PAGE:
Scotland’s demographic landscape has evolved, with the National Records of Scotland (NRS) releasing the first wave of results from Scotland’s 2022 Census. The data, unveiled today, showcases Scotland’s population soaring to an unprecedented 5,436,600 individuals on Census Day 2022.

This remarkable milestone marks the highest population ever recorded by Scotland’s Census, and it forms the cornerstone of the inaugural statistical revelations stemming from the 2022 census. Over the past decade, Scotland has seen a population increase of 141,200 individuals, marking a growth rate of 2.7%. While this pace is slower compared to the 4.6% surge witnessed between 2001 and 2011 when the population swelled by 233,400, it is noteworthy that, without migration, Scotland’s population would have seen a decline of approximately 49,800 since 2011.

In contrast, the other UK censuses reported more robust population growth rates than Scotland. England and Wales witnessed a 6.3% upsurge, while Northern Ireland recorded a 5.1% increase in population between 2011 and 2021.

A closer examination of the data reveals a significant demographic shift in Scotland, characterised by an ageing population. The census reveals that over one million individuals, precisely 1,091,000, are aged 65 and over, surpassing the count of individuals under 15, which stands at 832,300. This represents a striking 22.5% increase in the number of individuals in older age groups (65 and above) since 2011. To provide context, the 1971 census indicated that there were twice as many individuals under 15 as those aged 65 and above. By 2011, these two age groups had nearly reached parity.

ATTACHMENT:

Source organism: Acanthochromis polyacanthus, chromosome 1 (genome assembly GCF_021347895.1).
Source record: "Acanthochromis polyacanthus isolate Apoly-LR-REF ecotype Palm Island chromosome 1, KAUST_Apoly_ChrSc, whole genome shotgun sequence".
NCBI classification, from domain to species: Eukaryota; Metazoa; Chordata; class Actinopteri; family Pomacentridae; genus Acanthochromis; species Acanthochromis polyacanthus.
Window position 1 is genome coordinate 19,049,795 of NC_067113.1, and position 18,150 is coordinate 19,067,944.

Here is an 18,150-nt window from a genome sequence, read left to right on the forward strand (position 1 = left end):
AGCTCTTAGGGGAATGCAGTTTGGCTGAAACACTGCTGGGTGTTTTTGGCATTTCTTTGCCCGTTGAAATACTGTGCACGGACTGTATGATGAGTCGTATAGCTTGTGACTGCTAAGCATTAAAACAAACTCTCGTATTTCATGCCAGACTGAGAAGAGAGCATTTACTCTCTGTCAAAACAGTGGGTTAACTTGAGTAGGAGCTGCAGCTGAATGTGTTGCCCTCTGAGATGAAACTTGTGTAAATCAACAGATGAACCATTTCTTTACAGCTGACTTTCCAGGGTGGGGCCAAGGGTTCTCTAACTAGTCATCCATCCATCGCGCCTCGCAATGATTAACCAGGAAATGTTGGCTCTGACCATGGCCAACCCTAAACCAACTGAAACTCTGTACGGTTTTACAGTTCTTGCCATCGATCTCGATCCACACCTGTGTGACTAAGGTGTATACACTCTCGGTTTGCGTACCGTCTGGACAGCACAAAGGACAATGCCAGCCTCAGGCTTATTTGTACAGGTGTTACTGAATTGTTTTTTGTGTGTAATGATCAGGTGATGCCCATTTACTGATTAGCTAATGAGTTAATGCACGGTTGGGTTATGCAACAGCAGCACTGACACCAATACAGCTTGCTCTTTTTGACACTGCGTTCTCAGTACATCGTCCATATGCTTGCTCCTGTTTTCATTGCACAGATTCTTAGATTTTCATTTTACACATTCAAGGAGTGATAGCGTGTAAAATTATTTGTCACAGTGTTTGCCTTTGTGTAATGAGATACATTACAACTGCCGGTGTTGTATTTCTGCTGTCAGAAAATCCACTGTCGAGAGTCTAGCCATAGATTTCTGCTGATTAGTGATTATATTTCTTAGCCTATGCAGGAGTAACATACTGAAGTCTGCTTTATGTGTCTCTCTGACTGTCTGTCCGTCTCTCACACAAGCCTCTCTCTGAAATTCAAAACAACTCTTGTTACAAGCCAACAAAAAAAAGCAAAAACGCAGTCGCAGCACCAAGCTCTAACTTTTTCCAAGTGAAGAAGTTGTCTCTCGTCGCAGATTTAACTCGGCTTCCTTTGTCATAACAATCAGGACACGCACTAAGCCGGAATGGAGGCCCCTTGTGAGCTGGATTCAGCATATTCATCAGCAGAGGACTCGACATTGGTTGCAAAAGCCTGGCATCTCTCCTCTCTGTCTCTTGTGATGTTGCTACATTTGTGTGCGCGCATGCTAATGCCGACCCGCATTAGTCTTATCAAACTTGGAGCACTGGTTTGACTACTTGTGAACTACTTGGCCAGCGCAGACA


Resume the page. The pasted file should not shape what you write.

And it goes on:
On Census Day, Scotland hosted 2,509,300 households with at least one usual resident, reflecting a notable surge of 136,500 households or 5.8% since the 2011 census. This upswing in household numbers surpasses the growth rate of the population itself (2.7%). The data underscores a related trend towards smaller households and an overall increase in the number of households, a pattern particularly pronounced among older individuals who are more likely to reside alone or in smaller households.

Commenting on these pivotal findings, NRS Chief Executive Janet Egdell stated,

This is an exciting milestone for Scotland’s Census, and the results paint a fascinating picture of how Scotland and our communities are changing. Census data is vital for planning health services, education, and transport, and the information published through our results will help local and central government, businesses, and charities to shape Scotland for years to come.

Jane Egdell, NRS Chief Executive

A regional analysis reveals that the population increased in 17 council areas between 2011 and 2022, with 10 areas experiencing decreases and 5 showing minimal changes. Notably, many council areas in the Central Belt, particularly those around Edinburgh, witnessed substantial population growth, largely fuelled by migration from within Scotland and abroad.

The NRS has plans to release further results from Scotland’s Census 2022, commencing in spring 2024. In summer 2024, a series of in-depth data reports will offer fresh and distinctive insights into Scotland’s population characteristics. These reports will delve into areas such as ethnicity, religion, the labour market, education, and housing. For the first time, the reports will also encompass data on armed forces veterans, sexual orientation, and trans status or history.

For more than two centuries, Scotland has relied on the invaluable data sourced from the census, making it the foremost means of gathering vital information about the Scottish populace—a resource indispensable for data users across the public, private, and third sectors.

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  • Photo by Adam Wilson: instant images